Is God The Author Of Sin? Jonathan Edwards’s Theodicy -- By: B. Hoon Woo

Journal: Puritan Reformed Journal
Volume: PRJ 06:1 (Jan 2014)
Article: Is God The Author Of Sin? Jonathan Edwards’s Theodicy
Author: B. Hoon Woo

Is God The Author Of Sin? Jonathan Edwards’s Theodicy

B. Hoon Woo

Jonathan Edwards’s (1703-1758) doctrine of freedom of the will is notoriously troublesome. Both old and recent scholarship argue that his doctrine was deterministic.1 And if his view was truly deterministic, Edwards would have come to a deadlock regarding the authorship of Adam’s sin. Edwards argued, however, that God was not the author of sin. Thus, it seems that Edwards’s view was inconsistent. This issue has attracted the interest of many scholars;2

consensus holds that Edwards fails to provide an adequate account of the origin of sin.3 For example, James Dana charged that Edwards’s God actually introduced sin by “positive energy and action” because “the creature cannot be answerable for more than he hath received.”4 A century later, Charles Hodge argued that Edwards got into trouble when he presumed too easily that his metaphysics could explain God’s relation to our choices. Clyde Holbrook, in his editorial introduction to the Yale edition of Original Sin, claimed that according to Edwards’s conception of divine influence, “God is most certainly the efficient and morally responsible cause of the transgression.”5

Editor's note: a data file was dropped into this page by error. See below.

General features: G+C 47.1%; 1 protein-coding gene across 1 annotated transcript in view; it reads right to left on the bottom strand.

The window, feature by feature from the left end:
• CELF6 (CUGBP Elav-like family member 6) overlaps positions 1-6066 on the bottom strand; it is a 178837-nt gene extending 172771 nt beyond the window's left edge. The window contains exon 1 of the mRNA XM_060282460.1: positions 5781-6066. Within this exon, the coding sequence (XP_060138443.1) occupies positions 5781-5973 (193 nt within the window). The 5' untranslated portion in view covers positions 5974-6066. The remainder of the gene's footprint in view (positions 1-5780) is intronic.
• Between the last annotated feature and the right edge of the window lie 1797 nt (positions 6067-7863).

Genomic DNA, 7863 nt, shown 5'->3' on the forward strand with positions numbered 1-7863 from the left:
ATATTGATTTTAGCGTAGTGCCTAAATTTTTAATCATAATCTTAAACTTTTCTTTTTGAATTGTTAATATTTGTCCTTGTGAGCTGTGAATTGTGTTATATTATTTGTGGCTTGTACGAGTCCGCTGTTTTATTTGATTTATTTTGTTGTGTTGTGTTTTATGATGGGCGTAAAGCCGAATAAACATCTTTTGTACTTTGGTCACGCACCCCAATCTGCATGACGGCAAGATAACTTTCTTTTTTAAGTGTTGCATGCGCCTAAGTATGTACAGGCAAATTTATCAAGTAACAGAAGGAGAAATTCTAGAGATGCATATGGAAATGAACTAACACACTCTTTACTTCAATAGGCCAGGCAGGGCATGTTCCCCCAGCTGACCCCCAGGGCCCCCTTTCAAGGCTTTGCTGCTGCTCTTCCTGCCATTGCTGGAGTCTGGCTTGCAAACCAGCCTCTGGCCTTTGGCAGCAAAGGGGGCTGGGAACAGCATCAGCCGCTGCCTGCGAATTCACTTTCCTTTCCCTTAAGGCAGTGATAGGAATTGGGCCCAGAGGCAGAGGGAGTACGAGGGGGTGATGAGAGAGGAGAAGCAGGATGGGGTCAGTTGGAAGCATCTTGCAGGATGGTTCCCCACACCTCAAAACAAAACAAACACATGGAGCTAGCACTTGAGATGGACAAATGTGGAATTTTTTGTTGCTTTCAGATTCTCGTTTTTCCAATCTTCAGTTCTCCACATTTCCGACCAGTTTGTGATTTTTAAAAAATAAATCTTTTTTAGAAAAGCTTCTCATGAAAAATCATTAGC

More recently, Samuel Storms repeated Holbrook’s opinion.6 When reviewing Storms’s book, Samuel T. Logan Jr. maintained that “Edwards’ scheme fails to answer definitely the problem of the origin of Adam’s original sin.”7 Gerstner holds that Edwards’s position on this question represented “a total abandonment of the Christian religion, as understood by almost the entire catholic tradition.”8 In an analytical approach, Alvin Plantinga argues that Jonathan Edwards’s argument for theological fatalism reduces to logical fatalism.9 Paul Helm and Oliver Crisp also comment that even though Edwards criticized Arminianism to defend the absolute sovereignty of God, his view also faced “familiar complaints: that it destroys moral authenticity, makes God the author of sin, and delivers each creature to a fate which is undeserved.”10 Along a similar line, Oliver Crisp charge...

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